5.7 million year-old footprints discovered on Greece’s largest island Crete – possibly of early humans – could put the evolution theory to tests, scientists have said.
If we look at the general belief surrounding the origin of the human lineage based on the discovery of fossils of Australopithecus in South and East Africa, it is believed that humans first appeared in Africa.
More recent fossil discoveries in the same region, such as the 3.7 million year old Laetoli footprints from Tanzania which show human-like feet and upright locomotion, have cemented the idea that hominins originated in Africa and remained isolated there for several million years before.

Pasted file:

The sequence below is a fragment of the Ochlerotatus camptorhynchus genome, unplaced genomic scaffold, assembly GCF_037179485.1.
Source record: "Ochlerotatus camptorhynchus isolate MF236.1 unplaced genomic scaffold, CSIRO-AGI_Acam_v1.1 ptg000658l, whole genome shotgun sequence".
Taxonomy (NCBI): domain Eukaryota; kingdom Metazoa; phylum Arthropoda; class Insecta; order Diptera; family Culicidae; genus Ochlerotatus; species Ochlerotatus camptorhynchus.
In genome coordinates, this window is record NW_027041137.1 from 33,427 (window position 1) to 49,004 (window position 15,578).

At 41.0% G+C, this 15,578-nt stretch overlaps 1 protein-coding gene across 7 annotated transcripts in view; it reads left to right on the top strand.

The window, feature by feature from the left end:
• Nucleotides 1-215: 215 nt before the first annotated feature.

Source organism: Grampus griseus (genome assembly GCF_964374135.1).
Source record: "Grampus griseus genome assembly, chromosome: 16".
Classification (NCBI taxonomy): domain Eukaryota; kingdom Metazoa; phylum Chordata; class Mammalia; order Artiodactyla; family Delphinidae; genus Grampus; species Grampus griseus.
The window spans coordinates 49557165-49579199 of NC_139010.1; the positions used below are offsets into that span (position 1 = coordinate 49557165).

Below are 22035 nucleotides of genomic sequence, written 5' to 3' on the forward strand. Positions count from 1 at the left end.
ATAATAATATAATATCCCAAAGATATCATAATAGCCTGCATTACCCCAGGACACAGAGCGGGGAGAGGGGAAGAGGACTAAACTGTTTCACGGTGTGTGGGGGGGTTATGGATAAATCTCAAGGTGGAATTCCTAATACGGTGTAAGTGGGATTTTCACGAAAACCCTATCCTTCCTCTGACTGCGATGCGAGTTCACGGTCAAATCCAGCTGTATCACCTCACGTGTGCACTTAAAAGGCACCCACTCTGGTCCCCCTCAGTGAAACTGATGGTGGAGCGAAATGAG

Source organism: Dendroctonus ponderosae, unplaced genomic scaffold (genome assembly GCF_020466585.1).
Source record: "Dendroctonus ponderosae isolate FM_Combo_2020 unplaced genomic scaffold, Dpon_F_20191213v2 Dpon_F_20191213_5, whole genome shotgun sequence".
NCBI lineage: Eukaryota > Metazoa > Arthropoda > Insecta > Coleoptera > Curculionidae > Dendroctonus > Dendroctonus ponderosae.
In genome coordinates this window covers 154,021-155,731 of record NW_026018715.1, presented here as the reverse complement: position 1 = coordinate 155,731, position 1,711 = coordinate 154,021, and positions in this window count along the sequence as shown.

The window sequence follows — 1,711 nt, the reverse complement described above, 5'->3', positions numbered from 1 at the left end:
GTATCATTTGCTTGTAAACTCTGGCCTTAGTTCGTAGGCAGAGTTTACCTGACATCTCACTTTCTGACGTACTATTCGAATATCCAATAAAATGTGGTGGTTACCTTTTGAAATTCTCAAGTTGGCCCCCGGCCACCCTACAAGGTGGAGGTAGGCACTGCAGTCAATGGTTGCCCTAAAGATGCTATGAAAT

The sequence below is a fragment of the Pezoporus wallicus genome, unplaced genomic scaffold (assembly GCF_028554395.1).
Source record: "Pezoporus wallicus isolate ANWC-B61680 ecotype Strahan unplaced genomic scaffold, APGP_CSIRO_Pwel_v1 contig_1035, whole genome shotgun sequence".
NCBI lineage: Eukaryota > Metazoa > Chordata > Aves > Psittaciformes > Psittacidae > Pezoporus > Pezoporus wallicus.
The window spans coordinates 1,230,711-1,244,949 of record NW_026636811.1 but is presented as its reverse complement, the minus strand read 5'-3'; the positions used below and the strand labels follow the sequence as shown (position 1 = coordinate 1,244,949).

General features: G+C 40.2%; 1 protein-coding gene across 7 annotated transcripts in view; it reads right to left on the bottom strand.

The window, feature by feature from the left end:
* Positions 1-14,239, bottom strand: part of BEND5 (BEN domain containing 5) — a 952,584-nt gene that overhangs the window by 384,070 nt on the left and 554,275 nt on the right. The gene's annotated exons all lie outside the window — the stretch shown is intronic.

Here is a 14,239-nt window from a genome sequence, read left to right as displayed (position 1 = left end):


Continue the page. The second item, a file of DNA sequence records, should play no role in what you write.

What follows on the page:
Human feet have a very distinctive shape, different from all other land animals. The feet of our closest relatives, the great apes, look more like a human hand. The newly found footprints have an unmistakably human-like form. This is especially true of the toes. The big toe is similar to our own in shape, size and position.
However, what makes this controversial is the age and location of the prints. Studies in recent decades have led to the conclusion that all fossil human-ancestors older than 1.8 million years lived and evolved in Africa.
“The interpretation of these footprints is potentially controversial,” the authors wrote in the study, published to the journal Proceedings of the Geologists’ Association. “The print morphology suggests that the trackmaker was a basal member of the clade Hominini, but as Crete is some distance outside the known geographical range of pre-Pleistocene hominins we must also entertain the possibility that they represent a hitherto unknown late Miocene primate that convergently evolved human-like foot anatomy.”